Pneumatic Focusing Gas Chromatography: A 3-in-1 Continuous, Automated, Ambient-Fenceline-Fugative Emissions InstrumentEPA Contract Number: EPD05062
Title: Pneumatic Focusing Gas Chromatography: A 3-in-1 Continuous, Automated, Ambient-Fenceline-Fugative Emissions Instrument
Investigators: O'Brien, Robert J.
Small Business: VOC Technologies Inc.
EPA Contact: Manager, SBIR Program
Project Period: April 1, 2005 through June 30, 2006
Project Amount: $224,934
RFA: Small Business Innovation Research (SBIR) - Phase II (2005) Recipients Lists
Research Category: Air Quality and Air Toxics , SBIR - Air Pollution , Small Business Innovation Research (SBIR)
VOC Technologies, Inc. (VOCTEC) developed a patent-pending new technology for analysis of volatile organic compounds (VOCs) and hazardous air pollutants (HAPs) by compressing an air sample to high pressure before injecting it into a specially designed gas chromatograph (GC). This GC is constructed entirely within a personal computer (the “GC-in-a-PC”), which operates unattended and indefinitely in the field with network communication. Compression both concentrates the sample and removes water vapor by condensation. This procedure is called pneumatic focusing gas chromatography (PFGC).
This highly automated new technology has the potential to lower the cost of a VOC/HAP analysis by a factor of 100, requiring no special operator skills. With PFGC, a 300 cc sample can be injected directly on the column and achieve a 50 ppb level of detection (LOD) for benzene, with 500,000 theoretical plates using either flame or photoionization detection. Samples as small as 0.1 cc allow for direct stack monitoring. Because the entire air sample passes the column and detector, ambient methane serves as an internal standard on every analysis.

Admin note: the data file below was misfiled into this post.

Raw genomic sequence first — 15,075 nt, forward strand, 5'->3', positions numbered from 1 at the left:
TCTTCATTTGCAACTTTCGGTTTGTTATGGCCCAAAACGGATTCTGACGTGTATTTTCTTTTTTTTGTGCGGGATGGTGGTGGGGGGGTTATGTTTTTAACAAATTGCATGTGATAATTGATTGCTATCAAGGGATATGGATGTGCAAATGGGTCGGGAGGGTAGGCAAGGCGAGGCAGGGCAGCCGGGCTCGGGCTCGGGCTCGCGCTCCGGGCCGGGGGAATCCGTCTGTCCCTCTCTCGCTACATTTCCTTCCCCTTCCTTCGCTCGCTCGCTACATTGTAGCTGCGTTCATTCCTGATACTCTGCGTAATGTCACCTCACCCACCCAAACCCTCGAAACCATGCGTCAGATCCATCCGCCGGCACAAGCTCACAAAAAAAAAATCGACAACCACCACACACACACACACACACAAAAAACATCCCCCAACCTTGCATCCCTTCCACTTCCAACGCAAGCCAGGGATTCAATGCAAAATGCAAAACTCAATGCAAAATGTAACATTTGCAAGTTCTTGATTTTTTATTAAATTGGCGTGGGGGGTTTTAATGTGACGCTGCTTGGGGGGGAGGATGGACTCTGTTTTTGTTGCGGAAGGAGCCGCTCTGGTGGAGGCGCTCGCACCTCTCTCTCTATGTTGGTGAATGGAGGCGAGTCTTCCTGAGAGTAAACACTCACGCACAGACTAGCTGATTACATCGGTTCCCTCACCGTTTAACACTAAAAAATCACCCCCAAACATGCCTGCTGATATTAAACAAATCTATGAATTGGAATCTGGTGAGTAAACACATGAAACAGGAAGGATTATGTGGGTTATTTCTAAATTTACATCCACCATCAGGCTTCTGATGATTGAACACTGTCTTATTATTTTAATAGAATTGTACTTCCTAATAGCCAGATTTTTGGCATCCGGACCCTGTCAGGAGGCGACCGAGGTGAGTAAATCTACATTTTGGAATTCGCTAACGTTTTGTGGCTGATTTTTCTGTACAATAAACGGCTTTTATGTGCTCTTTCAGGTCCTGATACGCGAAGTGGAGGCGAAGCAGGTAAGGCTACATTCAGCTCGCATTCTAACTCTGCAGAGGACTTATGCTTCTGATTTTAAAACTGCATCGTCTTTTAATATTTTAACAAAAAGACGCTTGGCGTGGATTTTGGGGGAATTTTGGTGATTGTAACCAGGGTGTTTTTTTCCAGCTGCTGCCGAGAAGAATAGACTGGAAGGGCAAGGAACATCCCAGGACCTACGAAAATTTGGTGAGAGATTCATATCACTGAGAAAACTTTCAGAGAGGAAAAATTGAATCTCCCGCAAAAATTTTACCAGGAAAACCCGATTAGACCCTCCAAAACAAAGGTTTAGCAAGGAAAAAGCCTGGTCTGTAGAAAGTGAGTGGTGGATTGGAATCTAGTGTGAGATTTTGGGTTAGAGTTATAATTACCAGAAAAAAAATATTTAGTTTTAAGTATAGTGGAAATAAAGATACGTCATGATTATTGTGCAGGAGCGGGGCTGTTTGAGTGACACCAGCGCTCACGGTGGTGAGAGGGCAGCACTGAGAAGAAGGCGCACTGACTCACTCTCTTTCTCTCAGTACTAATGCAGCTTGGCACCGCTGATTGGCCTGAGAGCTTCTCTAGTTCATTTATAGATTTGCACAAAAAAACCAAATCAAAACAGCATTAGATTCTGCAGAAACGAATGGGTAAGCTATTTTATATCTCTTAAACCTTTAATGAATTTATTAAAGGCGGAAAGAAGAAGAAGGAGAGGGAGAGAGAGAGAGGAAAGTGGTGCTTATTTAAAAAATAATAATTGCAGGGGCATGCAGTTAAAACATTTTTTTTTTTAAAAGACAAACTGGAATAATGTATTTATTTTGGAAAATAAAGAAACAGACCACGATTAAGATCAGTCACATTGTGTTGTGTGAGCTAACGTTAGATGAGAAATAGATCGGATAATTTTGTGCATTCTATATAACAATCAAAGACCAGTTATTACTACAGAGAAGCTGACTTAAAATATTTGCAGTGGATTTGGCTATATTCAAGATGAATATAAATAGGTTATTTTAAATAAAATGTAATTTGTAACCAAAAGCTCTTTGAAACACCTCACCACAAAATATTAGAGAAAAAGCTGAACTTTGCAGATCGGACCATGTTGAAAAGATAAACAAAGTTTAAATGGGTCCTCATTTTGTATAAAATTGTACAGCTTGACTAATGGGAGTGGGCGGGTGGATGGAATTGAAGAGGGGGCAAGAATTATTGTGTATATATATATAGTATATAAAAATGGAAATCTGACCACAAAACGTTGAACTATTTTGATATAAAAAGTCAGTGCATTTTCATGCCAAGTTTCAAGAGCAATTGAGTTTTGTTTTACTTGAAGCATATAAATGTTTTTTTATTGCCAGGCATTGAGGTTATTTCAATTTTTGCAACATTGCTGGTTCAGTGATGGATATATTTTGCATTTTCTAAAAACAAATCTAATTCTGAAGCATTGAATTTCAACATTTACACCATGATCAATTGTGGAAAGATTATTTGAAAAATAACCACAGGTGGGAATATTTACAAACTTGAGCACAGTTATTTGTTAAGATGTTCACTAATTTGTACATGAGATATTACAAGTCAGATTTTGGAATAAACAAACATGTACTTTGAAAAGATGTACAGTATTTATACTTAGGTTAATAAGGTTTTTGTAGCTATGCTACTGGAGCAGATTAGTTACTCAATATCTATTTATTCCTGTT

In Phase I, two PFGC instruments were constructed. These instruments were equipped with commercial dual flame and photoionization detectors (FID/PID), and demonstrated their ruggedness, sensitivity, and precision in monitoring Portland’s outdoor air. Monitoring was carried out with one PFGC at an urban monitoring station run by the Oregon Department of Environmental Quality (DEQ). One goal was to compare the performances of the PID and the FID in a TO-14 type environment as conducted on a typical sixth-day canister analysis schedule. The second PFGC, used for laboratory testing and calibration, delivered 1 ppbV precision (standard error in the mean) for sub-ppbV levels of chlorobenzene.
In Phase II, VOCTEC will carry out a year-long ambient TO-14 inter-comparison under contract to the DEQ at no cost to the Small Business Innovation Research (SBIR) Program. This will involve DEQ’s traditional U.S. Environmental Protection Agency-approved sixth-day TO-14 canister analysis and VOCTEC’s 24/7 in situ ambient air analysis. Additionally, the TO-14 canisters will be analyzed using PFGC for comparison with the in situ data. In past work, VOCTEC has followed diurnal variation of a major VOC component that was not present when the canister was analyzed. Apparently, this compound either adsorbs or decomposes in the canister. During Phase II, major improvements will be made in chromatographic resolution to better separate HAPs from less toxic VOCs. This will involve novel and proprietary software and hardware modifications of the existing PFGC instrument.